Choosing a BC option

Number 2??

baby in moby2

Not so fast…

One of the questions that every single medical professional has asked since we had the baby:

“Have you thought about birth control options?”

Even my homeopathic doc, whom I spoke with yesterday about milk production tips and the like said, “don’t let your husband look at you the wrong way- you’re Fertile Mrytle right now.”

I’ve got the newest love of my life

baby in moby

(she LOVES the Moby wrap!)

but I think we’d like to wait at least a couple of years until a sibling makes an appearance.

Birth control isn’t prevalent at this second since I haven’t been cleared to resume physical activity, but I’m not quite sure what we’re going to do. I took birth control pills for 12 years, and while it’s a fantastic option for many, I didn’t like how it affected my hormones. I switched over to the Fertility Awareness Method two years before we got pregnant, and was hoping to be able to continue to use that method after the baby was born. Here’s the thing, though: you need to take your temperature every morning, at the same time, after a full night’s sleep. Since sleep and I haven’t seen each other for a while, it’s not going to work right now.

Breastfeeding is supposed to protect you from getting pregnant, but it’s not foolproof because you can ovulate before starting an actual cycle without knowing. Tom nor myself are fans of condoms (TMI but they put a damper on things), IUDs freak me out a little bit, and I’d really like to avoid taking birth control pills again. I think that’s smashing all of the possible options?

Did anyone out there have success with natural family planning while breastfeeding?

Of course, we’ll do whatever we need to do, and if I were to get pregnant again as a surprise, it wouldn’t be any less of a blessing <3

And honestly, a full night’s sleep would be pretty close competition to mattress mambo right now…

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  1. S.S. on January 26, 2012 at 7:54 pm

    We have never used any BC – and we have 2 children that were planned and each nursed for over a year. I got my cycle with both around month 6 of nursing, and then knowing the ovulation times were eas(ier). For the 1st 6 months we used the pull and pray 🙂 As long as you’re careful, it should be just fine. Yes, you’re very fertile, but you can be smart about it! I don’t like BC and my body doesn’t agree with it. You’ll be fine – you have excellent knowledge about your cycle and you’re aware of everything your body is doing, two things which most women aren’t!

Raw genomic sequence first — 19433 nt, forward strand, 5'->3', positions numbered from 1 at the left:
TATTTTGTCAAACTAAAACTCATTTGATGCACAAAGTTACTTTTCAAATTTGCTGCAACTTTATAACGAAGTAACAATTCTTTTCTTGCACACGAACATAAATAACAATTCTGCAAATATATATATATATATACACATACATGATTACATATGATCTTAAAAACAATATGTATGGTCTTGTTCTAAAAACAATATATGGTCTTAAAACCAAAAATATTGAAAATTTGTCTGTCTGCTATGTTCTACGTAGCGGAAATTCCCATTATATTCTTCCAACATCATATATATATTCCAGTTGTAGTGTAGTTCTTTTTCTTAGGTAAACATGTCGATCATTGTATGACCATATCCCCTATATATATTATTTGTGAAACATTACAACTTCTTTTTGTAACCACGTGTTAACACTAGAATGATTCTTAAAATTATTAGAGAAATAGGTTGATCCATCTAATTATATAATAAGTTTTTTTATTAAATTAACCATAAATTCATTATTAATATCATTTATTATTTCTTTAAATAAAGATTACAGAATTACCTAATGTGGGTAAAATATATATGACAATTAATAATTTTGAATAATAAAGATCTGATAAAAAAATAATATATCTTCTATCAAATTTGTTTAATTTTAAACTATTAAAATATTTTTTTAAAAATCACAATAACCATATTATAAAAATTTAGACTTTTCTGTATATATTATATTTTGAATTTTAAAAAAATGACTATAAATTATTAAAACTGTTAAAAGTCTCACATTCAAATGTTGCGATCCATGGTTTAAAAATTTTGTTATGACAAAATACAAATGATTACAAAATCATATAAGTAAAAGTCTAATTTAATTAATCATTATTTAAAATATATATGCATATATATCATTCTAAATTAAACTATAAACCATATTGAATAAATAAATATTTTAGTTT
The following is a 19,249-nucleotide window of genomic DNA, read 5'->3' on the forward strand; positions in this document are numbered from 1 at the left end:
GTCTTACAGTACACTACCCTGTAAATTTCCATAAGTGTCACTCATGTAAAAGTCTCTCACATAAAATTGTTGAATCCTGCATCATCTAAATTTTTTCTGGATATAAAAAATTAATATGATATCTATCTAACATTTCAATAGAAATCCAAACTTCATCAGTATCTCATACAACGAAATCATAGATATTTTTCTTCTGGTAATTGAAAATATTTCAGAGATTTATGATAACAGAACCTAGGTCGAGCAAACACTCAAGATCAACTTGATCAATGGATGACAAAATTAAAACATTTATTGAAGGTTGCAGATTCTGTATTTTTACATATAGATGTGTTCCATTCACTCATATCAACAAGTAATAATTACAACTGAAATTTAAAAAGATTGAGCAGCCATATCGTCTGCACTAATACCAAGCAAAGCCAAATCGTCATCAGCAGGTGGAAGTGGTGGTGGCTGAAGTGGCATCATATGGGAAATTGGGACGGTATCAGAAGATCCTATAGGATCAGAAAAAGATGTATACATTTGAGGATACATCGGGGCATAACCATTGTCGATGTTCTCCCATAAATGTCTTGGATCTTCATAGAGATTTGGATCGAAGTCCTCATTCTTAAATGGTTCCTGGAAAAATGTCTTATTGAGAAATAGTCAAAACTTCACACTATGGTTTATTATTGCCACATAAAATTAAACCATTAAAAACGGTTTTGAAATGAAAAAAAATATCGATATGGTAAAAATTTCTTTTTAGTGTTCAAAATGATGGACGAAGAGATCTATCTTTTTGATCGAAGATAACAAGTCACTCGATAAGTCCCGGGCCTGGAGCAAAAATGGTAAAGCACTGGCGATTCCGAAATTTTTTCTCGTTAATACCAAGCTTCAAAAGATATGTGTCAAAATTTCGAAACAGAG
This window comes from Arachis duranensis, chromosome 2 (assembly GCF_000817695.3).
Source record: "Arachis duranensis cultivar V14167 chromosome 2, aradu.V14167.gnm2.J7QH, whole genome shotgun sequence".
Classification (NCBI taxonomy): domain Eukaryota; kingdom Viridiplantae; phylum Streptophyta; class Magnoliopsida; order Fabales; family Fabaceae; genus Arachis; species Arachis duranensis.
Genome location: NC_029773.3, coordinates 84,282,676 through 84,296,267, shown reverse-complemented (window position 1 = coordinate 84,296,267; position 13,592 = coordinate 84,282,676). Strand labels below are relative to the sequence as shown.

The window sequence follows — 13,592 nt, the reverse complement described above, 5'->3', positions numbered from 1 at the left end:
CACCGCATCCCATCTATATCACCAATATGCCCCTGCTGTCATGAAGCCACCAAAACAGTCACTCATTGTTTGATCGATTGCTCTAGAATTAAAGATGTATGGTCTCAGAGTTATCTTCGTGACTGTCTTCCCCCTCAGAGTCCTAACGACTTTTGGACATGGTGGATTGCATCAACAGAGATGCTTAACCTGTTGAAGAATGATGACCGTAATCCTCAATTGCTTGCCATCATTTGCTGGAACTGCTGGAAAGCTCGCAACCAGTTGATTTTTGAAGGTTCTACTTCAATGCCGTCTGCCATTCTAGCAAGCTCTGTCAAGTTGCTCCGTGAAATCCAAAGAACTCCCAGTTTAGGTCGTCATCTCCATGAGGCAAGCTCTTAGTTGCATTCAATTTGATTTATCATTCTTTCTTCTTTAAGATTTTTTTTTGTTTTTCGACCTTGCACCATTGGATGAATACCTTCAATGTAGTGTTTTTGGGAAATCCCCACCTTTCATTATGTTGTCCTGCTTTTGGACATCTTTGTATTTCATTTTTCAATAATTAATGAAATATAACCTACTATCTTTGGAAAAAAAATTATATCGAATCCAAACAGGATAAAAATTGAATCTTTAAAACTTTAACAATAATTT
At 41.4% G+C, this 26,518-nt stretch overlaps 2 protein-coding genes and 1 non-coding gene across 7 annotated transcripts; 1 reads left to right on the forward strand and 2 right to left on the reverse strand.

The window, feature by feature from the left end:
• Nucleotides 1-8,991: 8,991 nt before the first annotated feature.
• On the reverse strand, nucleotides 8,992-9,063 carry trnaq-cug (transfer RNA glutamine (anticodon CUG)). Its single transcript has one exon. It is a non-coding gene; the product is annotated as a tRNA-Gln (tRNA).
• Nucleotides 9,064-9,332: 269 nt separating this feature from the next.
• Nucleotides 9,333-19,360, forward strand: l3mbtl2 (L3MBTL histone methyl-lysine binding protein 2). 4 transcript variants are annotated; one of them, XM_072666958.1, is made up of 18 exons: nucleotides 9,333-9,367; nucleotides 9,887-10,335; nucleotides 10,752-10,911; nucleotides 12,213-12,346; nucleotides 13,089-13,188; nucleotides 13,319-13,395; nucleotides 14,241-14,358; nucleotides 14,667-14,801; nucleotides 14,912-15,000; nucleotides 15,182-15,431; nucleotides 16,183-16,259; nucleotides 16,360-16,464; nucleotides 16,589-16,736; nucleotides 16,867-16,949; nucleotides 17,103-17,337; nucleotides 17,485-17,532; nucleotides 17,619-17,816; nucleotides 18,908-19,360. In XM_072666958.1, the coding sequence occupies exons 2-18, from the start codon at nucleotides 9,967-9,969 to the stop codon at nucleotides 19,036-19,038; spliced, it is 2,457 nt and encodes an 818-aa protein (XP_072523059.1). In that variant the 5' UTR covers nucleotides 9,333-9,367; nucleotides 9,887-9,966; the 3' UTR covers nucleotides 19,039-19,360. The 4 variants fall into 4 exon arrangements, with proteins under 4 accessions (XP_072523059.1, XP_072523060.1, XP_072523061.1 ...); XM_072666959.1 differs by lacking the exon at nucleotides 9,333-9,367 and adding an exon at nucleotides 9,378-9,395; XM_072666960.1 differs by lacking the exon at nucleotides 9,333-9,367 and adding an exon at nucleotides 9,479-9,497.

2. Joanna on January 26, 2012 at 7:56 pm

    I just wanted to say, like many others, don’t be scared of the IUD! I have the Mirena, and overall have been really happy with it. One thing though – they tell you it won’t hurt to put it in. At least for me, it REALLY hurt, and I had bad cramps all day and on and off for a few weeks afterwards.

    Also, I stopped having a period with it as well, which has been totally awesome. The best thing about it is that it’s highly effective, you don’t have to think about it at all, and you can be spontaneous. And it’s good for 5 years, but you can take it out whenever you want.

    Anyway, good luck and if you choose something else, I’d be interested to hear about it. Thanks for being so open and keeping it real! 🙂

  3. Jenny on January 26, 2012 at 8:13 pm